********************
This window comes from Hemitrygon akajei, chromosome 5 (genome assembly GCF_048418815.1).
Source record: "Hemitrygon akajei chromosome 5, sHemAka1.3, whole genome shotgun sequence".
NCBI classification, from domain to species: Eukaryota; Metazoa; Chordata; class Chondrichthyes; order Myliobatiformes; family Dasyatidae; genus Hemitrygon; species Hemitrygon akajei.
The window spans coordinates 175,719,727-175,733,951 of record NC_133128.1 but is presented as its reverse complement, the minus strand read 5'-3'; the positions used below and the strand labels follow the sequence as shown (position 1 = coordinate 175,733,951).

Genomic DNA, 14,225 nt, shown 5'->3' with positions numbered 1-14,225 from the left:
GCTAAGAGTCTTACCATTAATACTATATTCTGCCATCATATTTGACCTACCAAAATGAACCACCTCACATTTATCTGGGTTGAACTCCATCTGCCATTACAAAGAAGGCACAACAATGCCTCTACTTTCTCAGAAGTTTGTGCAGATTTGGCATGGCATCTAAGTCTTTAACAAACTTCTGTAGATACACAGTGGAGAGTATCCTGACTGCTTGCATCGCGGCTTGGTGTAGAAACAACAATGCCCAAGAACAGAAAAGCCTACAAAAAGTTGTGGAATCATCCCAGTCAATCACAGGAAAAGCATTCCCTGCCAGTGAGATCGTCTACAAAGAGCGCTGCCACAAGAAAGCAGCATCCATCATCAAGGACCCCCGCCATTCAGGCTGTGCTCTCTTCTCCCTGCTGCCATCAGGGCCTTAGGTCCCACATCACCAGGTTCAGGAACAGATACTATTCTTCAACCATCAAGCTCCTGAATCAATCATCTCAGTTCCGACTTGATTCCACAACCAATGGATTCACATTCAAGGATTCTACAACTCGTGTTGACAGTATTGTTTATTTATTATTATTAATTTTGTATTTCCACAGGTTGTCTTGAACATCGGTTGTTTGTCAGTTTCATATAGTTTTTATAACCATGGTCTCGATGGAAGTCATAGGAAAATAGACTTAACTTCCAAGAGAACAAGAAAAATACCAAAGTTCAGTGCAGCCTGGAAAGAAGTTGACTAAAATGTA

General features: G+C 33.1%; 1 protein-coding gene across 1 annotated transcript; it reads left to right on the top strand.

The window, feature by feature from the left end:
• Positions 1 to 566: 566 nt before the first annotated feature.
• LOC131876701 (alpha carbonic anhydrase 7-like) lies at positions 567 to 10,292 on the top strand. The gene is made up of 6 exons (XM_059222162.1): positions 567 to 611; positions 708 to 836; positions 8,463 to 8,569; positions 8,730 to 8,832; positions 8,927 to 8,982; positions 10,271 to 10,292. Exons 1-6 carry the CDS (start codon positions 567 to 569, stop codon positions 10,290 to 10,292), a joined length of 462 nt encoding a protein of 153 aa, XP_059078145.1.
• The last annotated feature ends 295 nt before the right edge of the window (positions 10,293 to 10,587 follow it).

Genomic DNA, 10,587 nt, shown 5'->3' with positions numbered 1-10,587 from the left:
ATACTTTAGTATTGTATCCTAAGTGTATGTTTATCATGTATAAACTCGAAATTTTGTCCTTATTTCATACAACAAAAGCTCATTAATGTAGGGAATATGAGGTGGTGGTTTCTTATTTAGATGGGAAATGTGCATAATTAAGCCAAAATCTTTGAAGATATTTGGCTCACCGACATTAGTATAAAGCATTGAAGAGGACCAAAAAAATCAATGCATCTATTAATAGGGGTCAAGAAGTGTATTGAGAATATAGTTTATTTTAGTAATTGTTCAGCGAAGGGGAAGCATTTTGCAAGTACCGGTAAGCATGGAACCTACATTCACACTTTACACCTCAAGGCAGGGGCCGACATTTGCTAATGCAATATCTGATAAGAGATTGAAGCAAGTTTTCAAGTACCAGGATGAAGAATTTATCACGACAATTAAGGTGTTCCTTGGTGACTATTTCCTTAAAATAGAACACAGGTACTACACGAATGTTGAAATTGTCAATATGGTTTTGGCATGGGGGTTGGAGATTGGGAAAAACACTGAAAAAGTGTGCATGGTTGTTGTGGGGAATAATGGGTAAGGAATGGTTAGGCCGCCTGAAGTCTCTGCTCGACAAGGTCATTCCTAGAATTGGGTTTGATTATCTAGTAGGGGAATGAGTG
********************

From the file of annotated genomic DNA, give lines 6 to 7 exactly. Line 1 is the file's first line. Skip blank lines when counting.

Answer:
GCTAAGAGTCTTACCATTAATACTATATTCTGCCATCATATTTGACCTACCAAAATGAACCACCTCACATTTATCTGGGTTGAACTCCATCTGCCATTACAAAGAAGGCACAACAATGCCTCTACTTTCTCAGAAGTTTGTGCAGATTTGGCATGGCATCTAAGTCTTTAACAAACTTCTGTAGATACACAGTGGAGAGTATCCTGACTGCTTGCATCGCGGCTTGGTGTAGAAACAACAATGCCCAAGAACAGAAAAGCCTACAAAAAGTTGTGGAATCATCCCAGTCAATCACAGGAAAAGCATTCCCTGCCAGTGAGATCGTCTACAAAGAGCGCTGCCACAAGAAAGCAGCATCCATCATCAAGGACCCCCGCCATTCAGGCTGTGCTCTCTTCTCCCTGCTGCCATCAGGGCCTTAGGTCCCACATCACCAGGTTCAGGAACAGATACTATTCTTCAACCATCAAGCTCCTGAATCAATCATCTCAGTTCCGACTTGATTCCACAACCAATGGATTCACATTCAAGGATTCTACAACTCGTGTTGACAGTATTGTTTATTTATTATTATTAATTTTGTATTTCCACAGGTTGTCTTGAACATCGGTTGTTTGTCAGTTTCATATAGTTTTTATAACCATGGTCTCGATGGAAGTCATAGGAAAATAGACTTAACTTCCAAGAGAACAAGAAAAATACCAAAGTTCAGTGCAGCCTGGAAAGAAGTTGACTAAAATGTA

General features: G+C 33.1%; 1 protein-coding gene across 1 annotated transcript; it reads left to right on the top strand.